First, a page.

Last updated on:
March 17, 2024

Equity represents the value ownership interest in an asset or a company, reflecting the residual interest in the assets of the entity after deducting liabilities. It serves as a crucial concept in both personal finance and corporate finance, offering insights into the value of an investment or property.

Equity in Different Contexts

  1. Company Shares: In a corporate setting, equity refers to the ownership interest held by shareholders in a company, measured by the proportion of shares owned. It represents a claim on the company's assets and earnings.
  2. Property Equity: For real estate, equity refers to the value of a property after subtracting any outstanding mortgage or loan amounts. Essentially, it's the portion of the property that you "truly own."

Tax Implications of Equity

Equity investments and transactions can trigger tax liabilities under various scenarios:

  • Dividend Tax: If you receive dividends exceeding £1,000 from your equity investments in companies, you may be liable to pay dividend tax on the excess amount.
  • Capital Gains Tax (CGT): Selling shares at a profit that exceeds the annual CGT allowance (£3,000 for the 2024/2025 tax year) will require you to pay CGT on the gain.
  • Employee Incentive Schemes: Profits from selling shares acquired through employee incentive schemes like EMI are subject to CGT, though schemes like EIS/SEIS may offer tax-free gains.
  • EIS/SEIS Tax Reliefs: Investments in startups under the Enterprise Investment Scheme (EIS) or Seed Enterprise Investment Scheme (SEIS) can offer Income Tax relief and CGT exemptions.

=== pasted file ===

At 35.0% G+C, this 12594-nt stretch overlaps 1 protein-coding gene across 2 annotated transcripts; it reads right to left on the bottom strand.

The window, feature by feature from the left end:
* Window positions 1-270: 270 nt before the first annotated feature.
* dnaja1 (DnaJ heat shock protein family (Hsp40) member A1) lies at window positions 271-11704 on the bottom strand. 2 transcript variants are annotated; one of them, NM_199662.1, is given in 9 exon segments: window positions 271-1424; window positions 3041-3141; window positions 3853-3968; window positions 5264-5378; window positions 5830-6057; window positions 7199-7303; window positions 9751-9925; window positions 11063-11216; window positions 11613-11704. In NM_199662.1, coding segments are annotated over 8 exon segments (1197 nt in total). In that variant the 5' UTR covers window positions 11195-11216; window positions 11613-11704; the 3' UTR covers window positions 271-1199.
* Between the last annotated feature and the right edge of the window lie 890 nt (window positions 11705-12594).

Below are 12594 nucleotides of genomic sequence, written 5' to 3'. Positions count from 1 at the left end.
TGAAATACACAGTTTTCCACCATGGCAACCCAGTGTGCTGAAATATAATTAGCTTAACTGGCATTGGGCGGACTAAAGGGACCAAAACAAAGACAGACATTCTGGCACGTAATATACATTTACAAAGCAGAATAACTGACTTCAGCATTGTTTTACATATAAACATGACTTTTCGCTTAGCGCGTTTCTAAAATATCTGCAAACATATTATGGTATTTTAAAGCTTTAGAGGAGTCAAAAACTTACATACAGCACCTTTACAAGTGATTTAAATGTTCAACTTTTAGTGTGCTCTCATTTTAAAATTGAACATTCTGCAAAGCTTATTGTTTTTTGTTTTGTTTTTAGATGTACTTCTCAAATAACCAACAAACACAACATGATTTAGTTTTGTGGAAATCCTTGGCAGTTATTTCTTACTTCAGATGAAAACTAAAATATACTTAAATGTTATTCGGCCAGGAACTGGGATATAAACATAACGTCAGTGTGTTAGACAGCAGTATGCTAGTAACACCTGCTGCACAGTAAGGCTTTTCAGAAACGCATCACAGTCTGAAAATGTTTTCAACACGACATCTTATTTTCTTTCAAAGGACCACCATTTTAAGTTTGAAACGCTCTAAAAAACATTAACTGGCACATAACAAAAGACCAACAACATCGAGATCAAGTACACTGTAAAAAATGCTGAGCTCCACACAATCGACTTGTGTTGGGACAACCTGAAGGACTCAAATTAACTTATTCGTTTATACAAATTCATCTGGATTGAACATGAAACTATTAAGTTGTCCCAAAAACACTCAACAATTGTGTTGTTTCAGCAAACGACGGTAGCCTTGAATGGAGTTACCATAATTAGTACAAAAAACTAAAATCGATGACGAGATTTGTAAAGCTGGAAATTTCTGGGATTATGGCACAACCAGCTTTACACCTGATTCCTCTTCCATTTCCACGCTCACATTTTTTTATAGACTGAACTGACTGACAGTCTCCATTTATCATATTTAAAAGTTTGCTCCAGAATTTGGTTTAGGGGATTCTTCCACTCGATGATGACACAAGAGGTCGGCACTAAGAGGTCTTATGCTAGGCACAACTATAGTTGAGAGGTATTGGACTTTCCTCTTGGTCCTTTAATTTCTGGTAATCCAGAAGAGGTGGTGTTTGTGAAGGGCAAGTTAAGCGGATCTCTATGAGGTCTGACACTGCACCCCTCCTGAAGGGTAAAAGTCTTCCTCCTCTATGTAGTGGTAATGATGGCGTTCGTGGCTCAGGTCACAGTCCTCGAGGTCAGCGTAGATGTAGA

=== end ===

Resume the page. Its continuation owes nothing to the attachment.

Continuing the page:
• Stocks & Shares ISA: Profits or dividends from shares held within a Stocks & Shares ISA are exempt from tax.

Equity Release and Taxes

Equity release schemes, which allow homeowners to access the equity tied up in their property, typically do not incur tax on the released funds. However, it's crucial to consider the long-term financial implications and potential impact on inheritance.


Equity serves as a foundational element of personal and corporate finance, encapsulating the value of ownership in assets and companies. While equity can provide significant financial benefits, it's essential to be aware of the tax responsibilities that come with equity investments and transactions. As tax laws and allowances can change, staying informed and possibly consulting with a tax professional can help you navigate the complexities of equity-related taxes efficiently.

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